This study documented the association between neurocognitive impairment and methamphetamine dependence in a sample of 27 methamphetamine-dependent individuals who achieved 5 to 14 days of continuously monitored abstinence and in 18 control subjects. Methamphetamine-dependent individuals performed significantly worse than control subjects on neurocognitive measures sensitive to attention/psychomotor speed, on measures of verbal learning and memory, and on executive systems measures sensitive to fluency. These findings are the first to demonstrate that methamphetamine dependence is associated with impairments across a range of neurocognitive domains in a sample of users whose abstinence was continuously monitored with the use of urine screening.
"METH users also present with deficits in learning, motor ability, and working memory tests (Cherner et al., 2010). Neurocognitive deficits occur not only in individuals currently using METH (Simon et al., 2000) but can also persist long after METH is discontinued (4 days to 7 months) (Kalechstein et al., 2003, 2009; Gonzalez et al., 2004; Hoffman et al., 2006; Cherner et al., 2010; Casaletto et al., 2014). Among the different types of neurocognitive deficits caused by METH abuse, METH-associated neurocognitive deficits are greater for episodic memory, executive functions, information processing speed, and motor skills and lesser for attention, working memory , and verbal fluency (Scott et al., 2007). "
"They were 55% less likely to be arrested for a new crime and 53% less likely to have had their probation revoked. These results are even more impressive in light of the participants’ criminal histories and their heavy, chronic exposure to methamphetamine, which can impair aspects of cognitive function [on project HOPE, see (81); on the effects of methamphetamines, see (82–86)]. "
"Animal studies also found that acute low-dose amphetamine, METH or cocaine could facilitate memory performance (Kennedy et al., 2010; Wood et al., 2007), especially the consolidation of memory (Iñiguez et al., 2011; Wiig et al., 2009). Memory impairment was also detected in both humans and rodents which had been exposed to METH (Belcher et al., 2007; Kalechstein et al., 2003; Nordahl et al., 2003; Simon et al., 2000; Vorhees et al., 2009). "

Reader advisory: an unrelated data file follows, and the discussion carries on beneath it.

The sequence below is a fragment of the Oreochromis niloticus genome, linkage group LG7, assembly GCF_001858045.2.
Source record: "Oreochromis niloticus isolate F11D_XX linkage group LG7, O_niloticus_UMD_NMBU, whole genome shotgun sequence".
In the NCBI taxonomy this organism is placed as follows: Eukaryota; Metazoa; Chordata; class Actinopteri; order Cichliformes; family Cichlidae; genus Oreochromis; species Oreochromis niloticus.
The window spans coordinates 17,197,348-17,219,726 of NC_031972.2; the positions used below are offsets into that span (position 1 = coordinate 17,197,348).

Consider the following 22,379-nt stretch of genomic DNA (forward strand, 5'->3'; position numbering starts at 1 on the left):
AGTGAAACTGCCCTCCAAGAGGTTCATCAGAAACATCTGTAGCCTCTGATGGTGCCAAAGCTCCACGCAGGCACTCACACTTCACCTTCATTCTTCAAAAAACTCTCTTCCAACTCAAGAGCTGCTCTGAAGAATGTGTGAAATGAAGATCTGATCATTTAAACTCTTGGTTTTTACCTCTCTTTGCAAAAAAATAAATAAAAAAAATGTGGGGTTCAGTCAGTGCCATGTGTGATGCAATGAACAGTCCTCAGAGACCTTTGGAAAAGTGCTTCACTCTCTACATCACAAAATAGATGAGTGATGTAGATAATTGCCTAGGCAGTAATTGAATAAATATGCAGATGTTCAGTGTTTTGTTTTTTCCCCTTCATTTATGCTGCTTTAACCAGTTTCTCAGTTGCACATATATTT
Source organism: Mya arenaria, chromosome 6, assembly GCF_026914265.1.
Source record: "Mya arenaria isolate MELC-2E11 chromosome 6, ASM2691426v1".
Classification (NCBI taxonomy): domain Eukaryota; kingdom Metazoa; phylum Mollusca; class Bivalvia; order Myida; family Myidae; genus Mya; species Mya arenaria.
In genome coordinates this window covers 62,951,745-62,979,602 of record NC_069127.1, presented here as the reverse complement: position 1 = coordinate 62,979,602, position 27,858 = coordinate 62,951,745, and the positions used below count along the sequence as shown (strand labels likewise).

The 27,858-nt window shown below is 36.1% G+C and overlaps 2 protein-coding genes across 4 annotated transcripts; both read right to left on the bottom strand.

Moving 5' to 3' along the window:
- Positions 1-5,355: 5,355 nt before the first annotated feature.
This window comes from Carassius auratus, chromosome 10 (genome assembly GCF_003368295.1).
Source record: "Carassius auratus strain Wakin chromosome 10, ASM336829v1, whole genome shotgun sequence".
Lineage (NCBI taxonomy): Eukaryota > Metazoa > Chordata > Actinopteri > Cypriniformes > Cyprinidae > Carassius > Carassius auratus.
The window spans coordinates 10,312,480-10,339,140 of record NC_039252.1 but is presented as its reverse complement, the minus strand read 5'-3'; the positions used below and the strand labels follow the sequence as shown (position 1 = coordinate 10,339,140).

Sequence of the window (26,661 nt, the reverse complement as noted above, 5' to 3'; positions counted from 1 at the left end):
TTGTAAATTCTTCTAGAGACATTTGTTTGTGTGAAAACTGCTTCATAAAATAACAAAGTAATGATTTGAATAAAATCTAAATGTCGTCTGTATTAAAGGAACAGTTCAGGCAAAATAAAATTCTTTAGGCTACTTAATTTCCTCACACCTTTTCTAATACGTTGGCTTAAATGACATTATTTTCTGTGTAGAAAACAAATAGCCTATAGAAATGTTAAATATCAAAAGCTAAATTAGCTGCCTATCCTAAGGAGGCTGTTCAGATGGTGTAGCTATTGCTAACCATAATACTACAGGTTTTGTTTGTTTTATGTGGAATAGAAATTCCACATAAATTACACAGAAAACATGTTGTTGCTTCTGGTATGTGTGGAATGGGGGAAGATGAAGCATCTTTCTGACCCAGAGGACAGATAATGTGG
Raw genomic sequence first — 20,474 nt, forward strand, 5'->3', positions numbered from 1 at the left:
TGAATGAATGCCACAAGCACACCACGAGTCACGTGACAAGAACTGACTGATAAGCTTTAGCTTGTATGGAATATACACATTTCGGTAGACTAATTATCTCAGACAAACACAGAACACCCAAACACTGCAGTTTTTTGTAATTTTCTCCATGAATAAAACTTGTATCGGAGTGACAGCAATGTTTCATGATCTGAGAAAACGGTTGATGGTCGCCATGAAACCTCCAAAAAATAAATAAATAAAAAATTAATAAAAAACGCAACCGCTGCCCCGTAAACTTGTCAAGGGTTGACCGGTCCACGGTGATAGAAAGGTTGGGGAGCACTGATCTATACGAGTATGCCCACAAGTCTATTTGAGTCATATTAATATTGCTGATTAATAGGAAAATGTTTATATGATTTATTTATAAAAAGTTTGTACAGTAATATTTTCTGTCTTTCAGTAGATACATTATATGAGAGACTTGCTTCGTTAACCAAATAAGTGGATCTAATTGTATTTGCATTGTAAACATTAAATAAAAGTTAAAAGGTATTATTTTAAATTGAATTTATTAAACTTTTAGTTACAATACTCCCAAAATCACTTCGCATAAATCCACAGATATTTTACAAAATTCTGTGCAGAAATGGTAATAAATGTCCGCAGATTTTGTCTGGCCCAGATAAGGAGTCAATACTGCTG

[Show abstract][Hide abstract] ABSTRACT: Drugs of abuse modulated learning and memory in humans yet the underlying mechanism remained unclear. The extracellular signal-regulated kinase (ERK) and the transcription factor cAMP response element-binding protein (CREB) were involved in neuroplastic changes associated with learning and memory. In the current study, we used a Morris water maze to examine the effect of methamphetamine (METH) on different processes of spatial memory in mice. We then investigated the status of ERK and CREB in the hippocampus and prefrontal cortex (PFC). We found that 1.0 mg/kg dose of METH facilitated spatial memory consolidation when it was injected immediately after the last learning trial. In contrast, the same dose of METH had no effect on spatial memory retrieval when it was injected 30 min before the test. Furthermore, 1.0 mg/kg dose of METH injected immediately after retrieval had no effect on spatial memory reconsolidation. Activation of both ERK and CREB in the hippocampus was found following memory consolidation but not after retrieval or reconsolidation in METH-treated mouse groups. In contrast, activation of both ERK and CREB in the PFC was found following memory retrieval but not other processes in METH-treated mouse groups. These results suggested that METH facilitated spatial memory consolidation but not retrieval or reconsolidation. Moreover, activation of the ERK and CREB signaling pathway in the hippocampus might be involved in METH-induced spatial memory changes.
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